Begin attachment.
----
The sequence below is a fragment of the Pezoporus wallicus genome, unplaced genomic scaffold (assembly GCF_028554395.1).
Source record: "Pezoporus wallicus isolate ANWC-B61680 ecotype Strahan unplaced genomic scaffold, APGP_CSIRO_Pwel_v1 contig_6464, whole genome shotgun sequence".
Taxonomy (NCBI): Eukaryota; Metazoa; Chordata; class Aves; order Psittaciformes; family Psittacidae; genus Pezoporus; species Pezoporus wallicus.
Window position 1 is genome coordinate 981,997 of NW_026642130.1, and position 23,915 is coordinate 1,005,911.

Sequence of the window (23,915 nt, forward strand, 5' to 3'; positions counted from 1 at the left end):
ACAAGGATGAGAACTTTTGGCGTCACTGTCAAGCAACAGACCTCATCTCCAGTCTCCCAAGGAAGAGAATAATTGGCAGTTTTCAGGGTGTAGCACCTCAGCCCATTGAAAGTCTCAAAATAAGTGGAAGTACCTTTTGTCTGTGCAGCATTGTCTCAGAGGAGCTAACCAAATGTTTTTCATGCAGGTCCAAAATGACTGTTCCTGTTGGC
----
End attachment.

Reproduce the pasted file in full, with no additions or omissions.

The sequence below is a fragment of the Pezoporus wallicus genome, unplaced genomic scaffold (assembly GCF_028554395.1).
Source record: "Pezoporus wallicus isolate ANWC-B61680 ecotype Strahan unplaced genomic scaffold, APGP_CSIRO_Pwel_v1 contig_6464, whole genome shotgun sequence".
Taxonomy (NCBI): Eukaryota; Metazoa; Chordata; class Aves; order Psittaciformes; family Psittacidae; genus Pezoporus; species Pezoporus wallicus.
Window position 1 is genome coordinate 981,997 of NW_026642130.1, and position 23,915 is coordinate 1,005,911.

Sequence of the window (23,915 nt, forward strand, 5' to 3'; positions counted from 1 at the left end):
ACAAGGATGAGAACTTTTGGCGTCACTGTCAAGCAACAGACCTCATCTCCAGTCTCCCAAGGAAGAGAATAATTGGCAGTTTTCAGGGTGTAGCACCTCAGCCCATTGAAAGTCTCAAAATAAGTGGAAGTACCTTTTGTCTGTGCAGCATTGTCTCAGAGGAGCTAACCAAATGTTTTTCATGCAGGTCCAAAATGACTGTTCCTGTTGGC